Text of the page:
Breckenridge to vet child care tax with voters
Ryan Summerlin February 26, 2013
BRECKENRIDGE – Breckenridge officials want community input before putting a child care tax initiative on November ballots.
Town leaders have charged supporters of the tax with surveying and collecting 600 signatures from voters backing the tax measure, which they say will indicate likely success on the ballot.
“The poll will give us a strong indication if we go forward with a ballot initiative,” Councilman Gary Gallagher said.
If approved, the tax would generate dedicated money allowing the town to continue to provide a scholarship fund for low-income families to be used for early childhood education, as well as subsidize a teacher salary support program.
Officials plan to ask local voters whether they would support a new funding measure for child care and, if so, whether they would prefer a property or a sales tax.
The measure would need to generate at least $800,000 annually to sustain the program. Voters would be asked to approve either a .24 percent increase, bumping the Breck sales tax rate to 8.515 percent or a mill levy increase, according to a Breck staff memo.
The sales tax would ultimately work out to be less expensive for locals, but some members of the business community, particularly the restaurant industry, have come out against a sales tax increase.
The town is currently spending $590,000 to provide scholarships to 180 children, but the existing funding source will end in 2014. The scholarships provide assistance to local residents spending more than 12-15 percent of their income on child care.
Current town funding for the scholarships has drawn some criticism in the community, with opponents saying the program directs public funds to expenses that only benefit a few. But supporters say the investment in child care helps members of Breckenridge’s workforce remain in Breck despite the relatively high cost of living.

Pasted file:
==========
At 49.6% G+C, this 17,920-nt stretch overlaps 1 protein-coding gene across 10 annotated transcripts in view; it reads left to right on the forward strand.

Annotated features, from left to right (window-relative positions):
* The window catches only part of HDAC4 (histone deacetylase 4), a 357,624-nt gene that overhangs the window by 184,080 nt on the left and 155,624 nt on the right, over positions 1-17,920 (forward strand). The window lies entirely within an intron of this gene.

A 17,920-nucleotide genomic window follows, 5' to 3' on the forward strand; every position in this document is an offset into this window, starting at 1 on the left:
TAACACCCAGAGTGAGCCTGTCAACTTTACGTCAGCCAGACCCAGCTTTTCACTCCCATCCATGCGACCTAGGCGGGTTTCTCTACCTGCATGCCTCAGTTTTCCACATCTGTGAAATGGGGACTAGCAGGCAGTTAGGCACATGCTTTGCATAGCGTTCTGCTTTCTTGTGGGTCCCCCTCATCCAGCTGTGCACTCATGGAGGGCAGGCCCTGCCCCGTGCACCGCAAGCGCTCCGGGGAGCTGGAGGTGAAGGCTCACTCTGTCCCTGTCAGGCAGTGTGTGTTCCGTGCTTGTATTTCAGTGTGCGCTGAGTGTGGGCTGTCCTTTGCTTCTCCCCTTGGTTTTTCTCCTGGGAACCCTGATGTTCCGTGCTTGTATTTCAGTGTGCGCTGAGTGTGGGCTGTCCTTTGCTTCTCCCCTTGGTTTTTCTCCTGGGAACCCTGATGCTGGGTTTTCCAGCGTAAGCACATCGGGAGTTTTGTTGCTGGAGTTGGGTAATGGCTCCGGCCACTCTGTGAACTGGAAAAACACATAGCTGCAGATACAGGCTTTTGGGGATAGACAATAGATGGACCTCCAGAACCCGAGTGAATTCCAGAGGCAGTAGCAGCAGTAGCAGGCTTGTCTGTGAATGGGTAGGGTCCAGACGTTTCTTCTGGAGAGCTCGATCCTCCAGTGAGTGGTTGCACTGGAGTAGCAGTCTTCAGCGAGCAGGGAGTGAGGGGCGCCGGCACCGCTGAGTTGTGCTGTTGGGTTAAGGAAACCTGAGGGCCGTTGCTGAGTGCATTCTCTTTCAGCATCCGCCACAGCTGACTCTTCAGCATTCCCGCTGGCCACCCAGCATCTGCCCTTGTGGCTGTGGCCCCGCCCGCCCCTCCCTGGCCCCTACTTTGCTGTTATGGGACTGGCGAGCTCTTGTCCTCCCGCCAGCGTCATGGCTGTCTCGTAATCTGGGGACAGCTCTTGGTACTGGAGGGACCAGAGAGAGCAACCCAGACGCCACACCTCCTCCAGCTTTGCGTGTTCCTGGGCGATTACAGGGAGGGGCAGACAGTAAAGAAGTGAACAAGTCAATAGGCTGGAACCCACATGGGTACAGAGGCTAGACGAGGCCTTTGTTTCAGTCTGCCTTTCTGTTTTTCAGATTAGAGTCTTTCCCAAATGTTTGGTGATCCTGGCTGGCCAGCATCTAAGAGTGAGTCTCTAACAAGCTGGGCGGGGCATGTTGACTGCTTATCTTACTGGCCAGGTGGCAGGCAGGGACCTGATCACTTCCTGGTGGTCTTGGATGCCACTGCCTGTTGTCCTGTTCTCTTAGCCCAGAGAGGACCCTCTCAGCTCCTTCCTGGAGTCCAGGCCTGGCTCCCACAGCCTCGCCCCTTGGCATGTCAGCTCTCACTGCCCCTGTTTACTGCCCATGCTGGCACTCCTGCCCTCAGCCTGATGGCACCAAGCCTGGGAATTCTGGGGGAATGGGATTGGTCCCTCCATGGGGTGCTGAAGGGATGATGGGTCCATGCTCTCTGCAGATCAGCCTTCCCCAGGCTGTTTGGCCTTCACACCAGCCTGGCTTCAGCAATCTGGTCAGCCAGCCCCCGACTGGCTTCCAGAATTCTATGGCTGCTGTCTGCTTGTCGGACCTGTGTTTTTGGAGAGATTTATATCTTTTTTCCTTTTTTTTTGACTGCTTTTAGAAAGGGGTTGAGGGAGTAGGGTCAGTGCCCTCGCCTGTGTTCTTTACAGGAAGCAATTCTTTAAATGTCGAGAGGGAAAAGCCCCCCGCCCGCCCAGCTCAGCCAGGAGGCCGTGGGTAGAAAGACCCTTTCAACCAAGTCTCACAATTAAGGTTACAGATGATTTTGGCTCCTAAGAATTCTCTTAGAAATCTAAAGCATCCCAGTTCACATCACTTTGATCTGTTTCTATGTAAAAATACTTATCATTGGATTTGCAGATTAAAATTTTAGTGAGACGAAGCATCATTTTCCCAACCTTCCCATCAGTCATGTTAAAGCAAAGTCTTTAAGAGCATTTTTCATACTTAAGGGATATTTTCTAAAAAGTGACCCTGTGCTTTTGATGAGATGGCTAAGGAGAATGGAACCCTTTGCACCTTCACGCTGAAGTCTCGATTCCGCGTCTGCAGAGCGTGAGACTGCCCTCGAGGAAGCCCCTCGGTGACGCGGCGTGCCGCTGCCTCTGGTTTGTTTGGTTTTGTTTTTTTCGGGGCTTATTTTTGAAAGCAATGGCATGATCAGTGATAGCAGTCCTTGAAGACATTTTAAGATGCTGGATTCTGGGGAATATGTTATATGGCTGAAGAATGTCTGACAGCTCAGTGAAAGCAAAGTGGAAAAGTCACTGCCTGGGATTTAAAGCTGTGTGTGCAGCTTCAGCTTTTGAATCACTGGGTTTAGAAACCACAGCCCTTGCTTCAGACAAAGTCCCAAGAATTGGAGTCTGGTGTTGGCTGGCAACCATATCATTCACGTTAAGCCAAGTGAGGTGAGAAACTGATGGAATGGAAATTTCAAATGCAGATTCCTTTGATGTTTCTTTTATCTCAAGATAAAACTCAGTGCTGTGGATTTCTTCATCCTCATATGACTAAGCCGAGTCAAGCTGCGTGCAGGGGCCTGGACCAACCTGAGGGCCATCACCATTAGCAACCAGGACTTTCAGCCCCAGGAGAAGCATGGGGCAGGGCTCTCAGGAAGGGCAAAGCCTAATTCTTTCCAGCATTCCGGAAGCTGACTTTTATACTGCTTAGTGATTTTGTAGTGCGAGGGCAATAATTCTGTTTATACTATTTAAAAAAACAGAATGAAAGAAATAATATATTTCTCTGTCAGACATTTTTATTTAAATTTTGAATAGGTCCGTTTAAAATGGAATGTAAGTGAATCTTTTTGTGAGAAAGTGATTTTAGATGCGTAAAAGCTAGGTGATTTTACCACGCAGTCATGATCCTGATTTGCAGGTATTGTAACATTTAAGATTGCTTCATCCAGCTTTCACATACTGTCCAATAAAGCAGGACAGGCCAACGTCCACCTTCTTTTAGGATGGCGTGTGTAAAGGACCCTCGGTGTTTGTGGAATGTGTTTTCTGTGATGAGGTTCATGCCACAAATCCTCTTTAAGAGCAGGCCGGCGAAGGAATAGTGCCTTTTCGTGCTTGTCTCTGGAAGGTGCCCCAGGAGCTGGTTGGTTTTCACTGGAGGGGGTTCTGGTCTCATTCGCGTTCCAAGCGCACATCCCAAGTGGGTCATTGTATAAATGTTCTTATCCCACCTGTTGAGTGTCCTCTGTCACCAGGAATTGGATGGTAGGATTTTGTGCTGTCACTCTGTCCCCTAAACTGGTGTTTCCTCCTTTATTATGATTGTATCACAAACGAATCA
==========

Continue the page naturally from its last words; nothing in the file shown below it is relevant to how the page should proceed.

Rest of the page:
With a child care question well on the road to the November ballot, and a second, countywide ballot initiative to provide funding for a local recycling facility under serious discussion as well, it’s possible Breckenridge voters may be asked to raise their own taxes twice at the polls later this year.
The county government is also working on a third ballot question to provide funding for a countywide early childhood program called Right Start, although the timing and amount of the measure have not yet been determined.
Summit County Commissioner Thomas Davidson asked Breckenridge officials to hold their child care question until a later date given that it coincides with a similar countywide tax measure.
But Breckenridge officials said they aren’t interested in waiting.
“We shouldn’t adjust our timeline based on what anybody else is dong,” Councilman Ben Brewer said. “I think both of those could be won.”
Breckenridge would need to carry the Right Start funding measure for the county-
wide tax question to pass, early childhood education leaders said.